Picture Perfect – 2012 Sony World Photography Awards.
It’s the 26th April, and the Hilton Park Lane is gearing up for the prestigious Industry press clamour to catch a glimpse of tonight’s hopefuls, their flash bulbs popping, but this is no celebrity event. We are here to celebrate the men and women behind the lens. Previous luminaries of this most celebrated award include Argentinean photographer Alejandro Chaskielberg (2011) and Italian photographer Tommaso Ausili (2010). The winner of this most coveted prize will join them as the newest member of the World Photographic Academy. Significant individuals from the international photographic community were present, along with Minister of Culture, Ed Vaizey, who spoke in support of the photography industry in the UK.
US photographer Mitch Dobrowner pipped over 112,000 entrants, from 171 countries to take home the L’Iris d’Or Photographer of the Year award for his magnificent sequences of storm systems in the Appalachian Mountains. On collecting his award Dobrowner said, ‘In landscape photography, there is one moment that will never be the same again. I want my images to do the speaking. That’s what photography is all about.’ His images certainly speak for themselves.
The award is an incredible achievement and honour for Dobrowner who grew up on Long Island, NY, and discovered a passion for photography from a young age. ‘I feel that I owe much to the great photographers of the past, especially Ansel Adams, for their dedication to the craft and for inspiring me in my late teens. Though I have never met them, their inspiration helped determine the course my life would take’. WM Hunt, Chairman of the 2012 Honorary Judging Committee and MC of the 2012 Awards ceremony, spoke of the juries pleasure in selecting Dobrowner for the top spot ‘because he is the best of what is classic and what is contemporary in photography. He brings a sense of its history and enormous skill in his craft while pushing his imagination and, even, physical strength. The work offers a visceral rush while being wonderfully well made. I think he is an exceptional choice.’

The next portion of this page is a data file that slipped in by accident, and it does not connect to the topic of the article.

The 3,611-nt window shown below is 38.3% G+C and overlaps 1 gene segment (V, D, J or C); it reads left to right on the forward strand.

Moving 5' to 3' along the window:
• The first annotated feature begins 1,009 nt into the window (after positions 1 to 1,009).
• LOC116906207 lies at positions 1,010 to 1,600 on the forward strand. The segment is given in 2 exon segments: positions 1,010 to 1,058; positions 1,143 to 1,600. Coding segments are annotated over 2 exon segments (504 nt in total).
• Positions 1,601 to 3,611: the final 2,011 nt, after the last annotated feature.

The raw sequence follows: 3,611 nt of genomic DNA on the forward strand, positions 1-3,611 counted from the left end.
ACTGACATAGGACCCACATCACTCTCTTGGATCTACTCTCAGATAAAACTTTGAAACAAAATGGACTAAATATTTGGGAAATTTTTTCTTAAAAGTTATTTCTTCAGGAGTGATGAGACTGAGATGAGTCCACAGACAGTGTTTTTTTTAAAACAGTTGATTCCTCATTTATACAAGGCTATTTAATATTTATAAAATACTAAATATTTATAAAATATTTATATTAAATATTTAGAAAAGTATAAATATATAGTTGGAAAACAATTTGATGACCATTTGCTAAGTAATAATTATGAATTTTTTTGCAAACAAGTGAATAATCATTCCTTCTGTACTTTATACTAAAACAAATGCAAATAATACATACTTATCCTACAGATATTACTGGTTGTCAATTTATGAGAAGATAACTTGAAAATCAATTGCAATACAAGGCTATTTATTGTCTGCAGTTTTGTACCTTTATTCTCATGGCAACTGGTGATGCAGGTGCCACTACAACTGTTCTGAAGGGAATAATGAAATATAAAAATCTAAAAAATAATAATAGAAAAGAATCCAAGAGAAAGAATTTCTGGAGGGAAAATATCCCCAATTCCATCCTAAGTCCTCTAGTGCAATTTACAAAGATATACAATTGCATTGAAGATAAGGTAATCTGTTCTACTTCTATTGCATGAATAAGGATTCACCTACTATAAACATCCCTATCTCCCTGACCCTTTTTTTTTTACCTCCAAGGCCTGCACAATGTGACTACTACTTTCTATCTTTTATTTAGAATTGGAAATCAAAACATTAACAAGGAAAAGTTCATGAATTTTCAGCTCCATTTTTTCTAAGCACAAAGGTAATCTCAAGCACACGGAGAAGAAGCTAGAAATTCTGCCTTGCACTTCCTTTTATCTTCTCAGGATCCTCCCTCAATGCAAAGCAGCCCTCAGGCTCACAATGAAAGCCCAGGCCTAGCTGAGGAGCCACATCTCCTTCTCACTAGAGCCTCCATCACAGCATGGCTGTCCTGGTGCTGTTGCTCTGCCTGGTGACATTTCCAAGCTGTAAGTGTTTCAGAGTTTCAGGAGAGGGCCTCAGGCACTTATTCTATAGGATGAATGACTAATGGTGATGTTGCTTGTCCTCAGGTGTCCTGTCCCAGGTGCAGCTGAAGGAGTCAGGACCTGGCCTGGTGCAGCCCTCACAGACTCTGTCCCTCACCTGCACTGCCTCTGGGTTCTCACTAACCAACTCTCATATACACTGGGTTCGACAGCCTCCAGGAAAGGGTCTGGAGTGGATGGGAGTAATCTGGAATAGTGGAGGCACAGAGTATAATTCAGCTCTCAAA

The Sony World Photography Awards now includes more amateur categories than ever before, and strives to expose new talent. Tobias Bräuning from Germany was announced as overall Open winner in the split second category. His ‘water drop’ image, ‘Dancing Queen’ secured him the winning position. William Klein received the Outstanding Contribution to Photography Award, recognition long-overdue in many a photographers mind, due to his influential style and use of techniques. Klein, at the grand age of 84, is one of the 20th century’s most influential photographers and film-makers. Asef Ali Mohammad, a third-year Middlesex University student, has worked hard to showcase his impressive new collection, travelling to Kabul to photograph young artists in the Afghan capital. The resulting images have earned his university the prize of 45,000 euros worth of Sony digital imaging equipment.
Donald Weber is among the many professional photographers recognized at this year’s awards Weber won the current affairs category with his haunting images of post-tsunami Japan, entitled ‘Life in the Exclusion Zone.’ (pictured). The creative duo of Sebastian Palmer and Pawel Okol (Palmer+Pawel) are this year’s winners of the sport category for their striking portrait images of bloodied and bruised athletes.
The winning images and more will be on display at The Sony World Photography Awards Exhibition at Somerset House, London. The exhibition, part of World Photo, London, is billed as the global photographic event of the year and the festival will also include a programme of events, talks, seminars and exhibitions. Roll on The Sony World Photography Awards 2013.